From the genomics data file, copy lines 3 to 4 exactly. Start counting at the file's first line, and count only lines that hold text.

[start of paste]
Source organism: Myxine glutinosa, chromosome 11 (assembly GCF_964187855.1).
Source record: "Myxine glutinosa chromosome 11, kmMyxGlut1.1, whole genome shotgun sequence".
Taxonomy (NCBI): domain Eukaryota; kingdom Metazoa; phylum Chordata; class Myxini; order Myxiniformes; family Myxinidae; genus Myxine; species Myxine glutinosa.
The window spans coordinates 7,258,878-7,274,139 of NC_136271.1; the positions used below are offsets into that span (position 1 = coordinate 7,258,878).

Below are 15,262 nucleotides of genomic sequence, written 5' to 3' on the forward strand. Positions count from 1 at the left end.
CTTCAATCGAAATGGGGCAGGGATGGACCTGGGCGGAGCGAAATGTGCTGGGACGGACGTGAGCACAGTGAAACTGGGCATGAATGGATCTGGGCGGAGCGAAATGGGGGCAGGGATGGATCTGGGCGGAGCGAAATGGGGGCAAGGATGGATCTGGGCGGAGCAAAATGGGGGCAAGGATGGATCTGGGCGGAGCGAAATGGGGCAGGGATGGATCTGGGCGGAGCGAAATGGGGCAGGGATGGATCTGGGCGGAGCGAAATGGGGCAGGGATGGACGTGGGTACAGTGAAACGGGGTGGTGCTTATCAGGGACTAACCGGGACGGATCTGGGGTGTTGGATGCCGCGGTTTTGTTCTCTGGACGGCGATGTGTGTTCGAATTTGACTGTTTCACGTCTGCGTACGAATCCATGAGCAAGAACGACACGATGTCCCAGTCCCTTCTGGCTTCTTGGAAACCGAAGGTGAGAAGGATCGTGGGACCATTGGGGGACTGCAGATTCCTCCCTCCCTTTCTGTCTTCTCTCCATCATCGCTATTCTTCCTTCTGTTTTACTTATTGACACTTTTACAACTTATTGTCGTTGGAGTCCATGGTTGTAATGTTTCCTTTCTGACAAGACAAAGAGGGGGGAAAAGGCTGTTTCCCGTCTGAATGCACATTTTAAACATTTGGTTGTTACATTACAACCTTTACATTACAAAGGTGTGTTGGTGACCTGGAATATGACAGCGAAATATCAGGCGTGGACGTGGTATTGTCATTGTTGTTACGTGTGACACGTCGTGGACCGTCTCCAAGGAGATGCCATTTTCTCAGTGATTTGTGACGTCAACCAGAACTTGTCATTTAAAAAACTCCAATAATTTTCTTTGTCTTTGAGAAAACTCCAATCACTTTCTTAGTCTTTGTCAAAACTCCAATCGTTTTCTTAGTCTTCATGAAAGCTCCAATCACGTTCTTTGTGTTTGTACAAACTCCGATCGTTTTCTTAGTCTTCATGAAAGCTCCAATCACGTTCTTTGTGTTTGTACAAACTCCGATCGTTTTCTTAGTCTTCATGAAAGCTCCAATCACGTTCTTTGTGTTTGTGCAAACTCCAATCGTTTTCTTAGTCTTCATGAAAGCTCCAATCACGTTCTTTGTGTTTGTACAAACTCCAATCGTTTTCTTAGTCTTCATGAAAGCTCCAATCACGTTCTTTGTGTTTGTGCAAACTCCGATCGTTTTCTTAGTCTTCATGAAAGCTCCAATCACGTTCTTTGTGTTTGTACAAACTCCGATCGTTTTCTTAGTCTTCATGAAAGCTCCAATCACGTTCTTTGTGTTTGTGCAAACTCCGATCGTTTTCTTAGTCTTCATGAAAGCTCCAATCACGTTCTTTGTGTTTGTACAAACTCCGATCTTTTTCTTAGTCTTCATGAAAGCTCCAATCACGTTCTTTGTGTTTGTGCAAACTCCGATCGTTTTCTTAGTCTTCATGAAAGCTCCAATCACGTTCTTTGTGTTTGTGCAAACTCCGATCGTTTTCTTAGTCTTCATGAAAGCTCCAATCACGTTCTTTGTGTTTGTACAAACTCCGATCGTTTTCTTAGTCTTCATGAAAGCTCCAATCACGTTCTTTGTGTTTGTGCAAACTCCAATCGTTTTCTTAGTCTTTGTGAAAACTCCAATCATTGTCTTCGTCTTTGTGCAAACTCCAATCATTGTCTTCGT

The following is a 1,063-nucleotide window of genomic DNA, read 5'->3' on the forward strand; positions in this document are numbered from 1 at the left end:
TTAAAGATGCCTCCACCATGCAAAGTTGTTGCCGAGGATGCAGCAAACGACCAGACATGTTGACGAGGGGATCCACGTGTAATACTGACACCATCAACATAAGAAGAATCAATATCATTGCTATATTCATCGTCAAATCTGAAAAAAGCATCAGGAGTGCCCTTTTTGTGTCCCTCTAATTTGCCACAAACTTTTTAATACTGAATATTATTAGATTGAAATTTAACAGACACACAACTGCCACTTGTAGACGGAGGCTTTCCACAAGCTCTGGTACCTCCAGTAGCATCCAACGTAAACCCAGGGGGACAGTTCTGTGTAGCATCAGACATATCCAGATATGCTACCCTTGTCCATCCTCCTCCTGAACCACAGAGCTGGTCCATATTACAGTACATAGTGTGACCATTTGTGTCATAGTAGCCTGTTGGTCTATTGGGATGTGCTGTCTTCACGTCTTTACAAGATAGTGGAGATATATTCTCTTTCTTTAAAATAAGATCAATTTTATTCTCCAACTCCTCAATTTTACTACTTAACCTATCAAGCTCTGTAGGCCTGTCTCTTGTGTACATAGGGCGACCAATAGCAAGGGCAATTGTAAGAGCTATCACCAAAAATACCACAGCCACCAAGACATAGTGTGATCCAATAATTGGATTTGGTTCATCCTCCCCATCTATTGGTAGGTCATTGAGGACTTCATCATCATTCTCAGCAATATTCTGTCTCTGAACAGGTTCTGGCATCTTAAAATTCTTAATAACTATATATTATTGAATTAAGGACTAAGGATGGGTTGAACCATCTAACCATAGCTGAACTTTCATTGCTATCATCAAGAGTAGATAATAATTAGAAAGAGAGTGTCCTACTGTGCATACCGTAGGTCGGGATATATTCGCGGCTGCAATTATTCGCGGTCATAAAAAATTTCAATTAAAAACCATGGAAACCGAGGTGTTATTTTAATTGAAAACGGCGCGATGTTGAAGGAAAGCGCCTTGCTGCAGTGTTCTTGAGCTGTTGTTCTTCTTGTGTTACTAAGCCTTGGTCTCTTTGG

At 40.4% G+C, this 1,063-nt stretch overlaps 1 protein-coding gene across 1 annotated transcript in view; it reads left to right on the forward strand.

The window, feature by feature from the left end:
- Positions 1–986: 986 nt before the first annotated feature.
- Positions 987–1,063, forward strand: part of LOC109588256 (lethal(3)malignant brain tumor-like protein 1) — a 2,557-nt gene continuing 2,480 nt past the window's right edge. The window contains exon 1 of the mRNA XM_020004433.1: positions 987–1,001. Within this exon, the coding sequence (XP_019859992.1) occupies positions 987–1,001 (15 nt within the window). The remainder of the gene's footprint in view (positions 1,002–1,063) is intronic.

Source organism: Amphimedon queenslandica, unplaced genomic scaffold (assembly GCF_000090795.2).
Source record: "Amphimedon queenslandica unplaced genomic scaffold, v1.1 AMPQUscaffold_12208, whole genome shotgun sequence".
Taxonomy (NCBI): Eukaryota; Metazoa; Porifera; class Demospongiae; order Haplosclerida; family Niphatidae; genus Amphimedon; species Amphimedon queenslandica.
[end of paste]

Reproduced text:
Taxonomy (NCBI): domain Eukaryota; kingdom Metazoa; phylum Chordata; class Myxini; order Myxiniformes; family Myxinidae; genus Myxine; species Myxine glutinosa.
The window spans coordinates 7,258,878-7,274,139 of NC_136271.1; the positions used below are offsets into that span (position 1 = coordinate 7,258,878).